The author of "Flood of Fire" selects four novels and a memoir from modern Arabic literature.
“Rijāl fī l-shams” by Ghassan Kanafani
English title: Men in the Sun, translated by Hilary Kilpatrick; Lynne Rienner Publishers, 1998).
A powerful and prescient novella about migration and the extremes that people will go to in order to find a better life.
"Munif’s Mudun al-Milḥ" by Abdel Rahman
English title: Cities of Salt, translated by Peter Theroux; Vintage Books, 1989.
In 1992, reviewing the English translation of this novel, I described Cities of Salt as “a work of immense significance.” This is a pioneering account of the earliest contacts between American oilmen and the indigenous peoples of the Arabian Peninsula.
"Mudhakkirātī fī Sijn al-Nisāʾ" by Nawal El Saadawi
English title: Memoirs from the Women’s Prison, translated by Marilyn Booth. University of California Press, 1994.
A prison memoir that is filled with contemporary resonances.
"Al-Bāb al-Maftūḥ" by Latifa al-Zayyat
English title: The Open Door, translated by Marilyn Booth. American University in Cairo Press, 2004.
An extraordinary semi-autobiographical novel about a woman’s coming-of-age at a time of turmoil in Egypt.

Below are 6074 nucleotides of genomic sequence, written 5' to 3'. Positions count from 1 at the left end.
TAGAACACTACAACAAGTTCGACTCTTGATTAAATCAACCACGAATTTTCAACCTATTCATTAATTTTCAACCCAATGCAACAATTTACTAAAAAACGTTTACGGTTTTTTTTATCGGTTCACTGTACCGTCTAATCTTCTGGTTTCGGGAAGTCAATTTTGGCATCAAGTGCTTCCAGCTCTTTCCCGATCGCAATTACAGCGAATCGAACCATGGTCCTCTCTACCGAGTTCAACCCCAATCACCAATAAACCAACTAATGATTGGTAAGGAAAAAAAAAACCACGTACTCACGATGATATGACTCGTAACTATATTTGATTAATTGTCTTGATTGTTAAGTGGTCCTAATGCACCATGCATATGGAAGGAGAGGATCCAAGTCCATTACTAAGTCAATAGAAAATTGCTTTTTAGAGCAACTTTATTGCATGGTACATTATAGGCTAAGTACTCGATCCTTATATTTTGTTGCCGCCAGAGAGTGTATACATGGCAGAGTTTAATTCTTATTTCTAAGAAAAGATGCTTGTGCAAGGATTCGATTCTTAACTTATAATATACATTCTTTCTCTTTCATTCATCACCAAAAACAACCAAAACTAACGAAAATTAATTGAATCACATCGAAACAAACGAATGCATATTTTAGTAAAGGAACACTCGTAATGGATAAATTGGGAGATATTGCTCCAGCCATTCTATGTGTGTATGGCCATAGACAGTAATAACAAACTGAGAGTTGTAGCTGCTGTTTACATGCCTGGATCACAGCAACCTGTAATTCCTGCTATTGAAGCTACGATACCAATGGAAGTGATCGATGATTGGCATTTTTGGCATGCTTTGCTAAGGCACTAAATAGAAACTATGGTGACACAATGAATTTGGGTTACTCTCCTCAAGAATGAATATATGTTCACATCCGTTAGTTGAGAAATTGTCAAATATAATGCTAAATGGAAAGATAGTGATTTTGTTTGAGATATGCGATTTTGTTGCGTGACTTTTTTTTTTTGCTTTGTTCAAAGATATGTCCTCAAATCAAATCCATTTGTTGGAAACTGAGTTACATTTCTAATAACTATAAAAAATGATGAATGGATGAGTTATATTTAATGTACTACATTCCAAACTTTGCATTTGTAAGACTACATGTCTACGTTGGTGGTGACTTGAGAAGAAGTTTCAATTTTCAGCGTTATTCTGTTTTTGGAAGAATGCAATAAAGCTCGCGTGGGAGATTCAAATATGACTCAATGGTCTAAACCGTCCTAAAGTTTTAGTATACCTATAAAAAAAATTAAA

"Mawsim al-Ḥijra ilā l-Shimāl" by Tayeb Salih
English title: Season of Migration to the North, translated by Denys Johnson-Davies. New York Review of Books Classics, 2009.
An elegant, poetic, moving novel about connections that transcend race and nation.
About Amitav Ghosh
Amitav Ghosh was born in Calcutta and grew up in India, Bangladesh and Sri Lanka. He is the author of one book of non-fiction, a collection of essays and seven novels, of which the most recent is Flood of Fire. His books have won prizes in India, Europe and Myanmar and he has been awarded honorary degrees by the Sorbonne, Paris, and by Queens College, New York. He divides his time between Brooklyn, Goa and Kolkata.
Photo credit: Emilio Madrid-Kuser